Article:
A printer that connects to the Web may pose as great a risk to enterprise security as an OS vulnerability, but yet companies worry about the latter and too often ignore the former, said a CTO during a discussion at MIT.
With more devices gaining Web connectivity as part of the Internet of Things movement, hackers have greater opportunities to exploit weaknesses, said Patrick Gilmore, CTO of data-center and telecommunications service provider the Markley Group. The people who write software for printers may not be worried about security, he said.
"No one talks about what if your printer is hacked and every document your CEO printed is posted to a blog," he said.
The session, part of the Massachusetts Institute of Technology Sloan CIO Symposium Wednesday, covered a range of security issues, including cloud computing, emerging threats and data security.
Companies using cloud services should review what conditions would allow a provider to cut off a customer's service, said Rob May, CEO and co-founder of Backupify, which backs up data stored in cloud applications to a separate cloud system.
"You have a responsibility to protect your data. You can't outsource all your security to a cloud vendor," he said.
A Backupify customer that uses Gmail approached the company about securing its data if Google terminated its email account, May said. The customer works in a controversial business, he said, and presented a scenario in which Google would drop the business as a client after people protested the company's service providers. The company asked Backupify how quickly it could migrate its email data to Microsoft Outlook if such a situation occurred, May said.
Cloud customers need to ask better questions when considering Web services, Gilmore said.
Instead of inquiring about a cloud provider's physical and technical security measures, customers ask about pricing and backup procedures, he said. Physical plans are especially important, he said, since cloud data is ultimately stored in hardware and some vendors throw out hard drives instead of destroying them.
The challenge for security teams is in balancing the need to share data to achieve corporate goals while maintaining security procedures, said Mark Morrison, senior vice president and chief information security officer at financial service firm State Street Corporation.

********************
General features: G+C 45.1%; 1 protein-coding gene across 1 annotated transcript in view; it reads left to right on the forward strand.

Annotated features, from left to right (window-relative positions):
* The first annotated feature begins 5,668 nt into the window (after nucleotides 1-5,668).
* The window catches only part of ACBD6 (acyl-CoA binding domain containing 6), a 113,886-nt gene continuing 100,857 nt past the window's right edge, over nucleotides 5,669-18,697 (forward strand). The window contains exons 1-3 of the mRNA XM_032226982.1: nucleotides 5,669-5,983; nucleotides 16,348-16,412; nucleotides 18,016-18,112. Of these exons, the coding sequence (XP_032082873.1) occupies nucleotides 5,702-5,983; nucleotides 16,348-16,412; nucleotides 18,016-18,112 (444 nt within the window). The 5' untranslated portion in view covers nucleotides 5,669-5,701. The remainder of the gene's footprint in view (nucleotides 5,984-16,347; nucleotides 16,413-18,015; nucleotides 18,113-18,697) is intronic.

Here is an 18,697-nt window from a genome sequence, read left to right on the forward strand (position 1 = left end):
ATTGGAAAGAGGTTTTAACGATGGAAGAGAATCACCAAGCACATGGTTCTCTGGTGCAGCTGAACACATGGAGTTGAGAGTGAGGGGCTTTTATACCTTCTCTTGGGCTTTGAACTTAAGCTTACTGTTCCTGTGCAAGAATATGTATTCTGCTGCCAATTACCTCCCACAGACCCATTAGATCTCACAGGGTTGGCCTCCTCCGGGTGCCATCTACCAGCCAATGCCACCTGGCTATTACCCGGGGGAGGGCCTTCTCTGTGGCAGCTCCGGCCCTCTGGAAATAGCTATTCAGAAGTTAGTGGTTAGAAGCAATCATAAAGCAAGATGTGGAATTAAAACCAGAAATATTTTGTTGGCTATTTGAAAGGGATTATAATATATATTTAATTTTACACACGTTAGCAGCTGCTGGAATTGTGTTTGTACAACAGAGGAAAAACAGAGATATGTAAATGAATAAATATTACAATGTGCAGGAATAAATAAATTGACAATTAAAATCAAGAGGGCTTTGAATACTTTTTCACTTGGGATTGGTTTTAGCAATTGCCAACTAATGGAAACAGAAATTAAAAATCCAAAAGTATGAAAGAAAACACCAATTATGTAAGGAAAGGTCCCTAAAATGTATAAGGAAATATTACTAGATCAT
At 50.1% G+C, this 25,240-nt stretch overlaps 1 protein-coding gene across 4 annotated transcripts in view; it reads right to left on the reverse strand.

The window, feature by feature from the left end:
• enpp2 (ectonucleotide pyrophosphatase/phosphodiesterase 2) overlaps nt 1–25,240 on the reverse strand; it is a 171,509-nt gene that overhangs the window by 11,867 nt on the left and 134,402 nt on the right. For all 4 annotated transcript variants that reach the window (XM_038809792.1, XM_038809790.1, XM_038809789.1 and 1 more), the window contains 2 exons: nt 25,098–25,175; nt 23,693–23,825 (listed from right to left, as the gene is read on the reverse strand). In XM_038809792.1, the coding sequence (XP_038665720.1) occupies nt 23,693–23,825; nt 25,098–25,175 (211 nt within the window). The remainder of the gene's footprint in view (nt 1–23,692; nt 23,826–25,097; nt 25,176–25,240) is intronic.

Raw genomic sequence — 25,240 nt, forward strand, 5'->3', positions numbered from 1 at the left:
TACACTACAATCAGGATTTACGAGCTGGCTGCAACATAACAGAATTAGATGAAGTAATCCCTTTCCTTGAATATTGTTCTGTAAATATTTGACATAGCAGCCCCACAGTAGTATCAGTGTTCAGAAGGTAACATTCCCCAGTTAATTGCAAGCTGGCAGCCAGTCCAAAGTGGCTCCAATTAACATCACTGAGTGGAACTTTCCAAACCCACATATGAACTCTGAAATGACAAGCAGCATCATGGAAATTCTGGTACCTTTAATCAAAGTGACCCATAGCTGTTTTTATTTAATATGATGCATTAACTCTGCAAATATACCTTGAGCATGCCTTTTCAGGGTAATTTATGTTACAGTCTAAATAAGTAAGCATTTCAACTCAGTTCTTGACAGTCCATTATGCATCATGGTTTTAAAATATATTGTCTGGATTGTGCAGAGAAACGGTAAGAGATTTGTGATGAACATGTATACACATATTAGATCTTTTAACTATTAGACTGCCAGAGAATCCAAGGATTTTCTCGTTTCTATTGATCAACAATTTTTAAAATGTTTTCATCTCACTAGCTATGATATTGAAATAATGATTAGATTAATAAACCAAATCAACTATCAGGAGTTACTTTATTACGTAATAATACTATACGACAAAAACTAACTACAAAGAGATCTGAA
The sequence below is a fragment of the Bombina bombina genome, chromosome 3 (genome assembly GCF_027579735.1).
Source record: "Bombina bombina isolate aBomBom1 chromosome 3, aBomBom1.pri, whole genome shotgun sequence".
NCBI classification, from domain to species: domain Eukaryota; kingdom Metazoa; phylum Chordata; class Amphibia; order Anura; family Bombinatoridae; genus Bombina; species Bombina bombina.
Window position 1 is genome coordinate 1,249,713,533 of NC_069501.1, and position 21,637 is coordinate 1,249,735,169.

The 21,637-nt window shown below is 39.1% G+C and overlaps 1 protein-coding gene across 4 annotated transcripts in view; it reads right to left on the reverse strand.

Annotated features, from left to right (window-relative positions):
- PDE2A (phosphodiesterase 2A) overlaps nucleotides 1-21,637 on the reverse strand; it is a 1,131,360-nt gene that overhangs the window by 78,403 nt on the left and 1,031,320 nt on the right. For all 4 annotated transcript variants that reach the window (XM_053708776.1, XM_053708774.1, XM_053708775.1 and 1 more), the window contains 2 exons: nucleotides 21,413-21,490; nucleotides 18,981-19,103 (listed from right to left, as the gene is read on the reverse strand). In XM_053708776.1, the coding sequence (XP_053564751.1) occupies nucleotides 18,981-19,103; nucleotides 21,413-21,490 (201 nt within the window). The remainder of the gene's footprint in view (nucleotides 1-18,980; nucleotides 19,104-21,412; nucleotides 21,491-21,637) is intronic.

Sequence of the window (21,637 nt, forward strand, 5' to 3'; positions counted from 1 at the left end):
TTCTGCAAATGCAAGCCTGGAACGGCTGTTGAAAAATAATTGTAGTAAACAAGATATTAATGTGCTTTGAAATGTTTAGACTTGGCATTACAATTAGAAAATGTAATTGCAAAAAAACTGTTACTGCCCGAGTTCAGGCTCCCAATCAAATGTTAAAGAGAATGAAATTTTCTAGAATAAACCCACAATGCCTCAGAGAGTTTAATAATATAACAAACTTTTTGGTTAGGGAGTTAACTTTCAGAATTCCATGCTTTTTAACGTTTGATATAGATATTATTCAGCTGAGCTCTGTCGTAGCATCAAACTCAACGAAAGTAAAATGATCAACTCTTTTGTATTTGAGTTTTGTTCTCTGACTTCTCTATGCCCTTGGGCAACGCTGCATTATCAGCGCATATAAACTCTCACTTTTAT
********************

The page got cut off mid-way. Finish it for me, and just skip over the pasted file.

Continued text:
State Street is moving risk management security to counteract emerging threats, Morrison said. Security is no longer "if we do these five things we are somehow magically secure," he said, adding that companies can no longer simply follow a checklist that includes basic security measures like establishing a firewall.
"You've got to realize prevention isn't going to be your sole protection anymore," he said.
For example, Morrison is looking to deter cyberattackers by making the investment required to wage an attack cost more than the return.
"If you can increase their costs, hopefully they'll move on," he said.
New threats are coming from nation states that include cyberattacks as part of their defense plans. In some instance, these countries are funding attackers and using them as "cybermercenaries," he said.
Morrison is also looking to increase the use of two-factor authentication and decrease reliance on passwords.
"Password are a complete waste of time," he said. "They are the equivalent of signing the back of a credit card."
Passwords need to be 14 or 16 characters long to offer protection, he said, so people write them down to remember them, which places them at risk of being misused.
Trying to control employees use of USB-equipped devices to transfer data is another ineffective security measure, Gilmore said.
Identifying USB devices is challenging, he said, noting that the technology is found in common items like pens and watches.
"Data is ubiquitous, easy to transfer," he said. "How do you keep them from using USB? You don't."
Instead, companies should implement policies that make workers not want to steal data, and consider how to contain damage if information is leaked.
Businesses hiring IT security professionals should find candidates who think like the enemy, since cyberscofflaws don't follow rules.
"You need to have people that think like attackers," he said.
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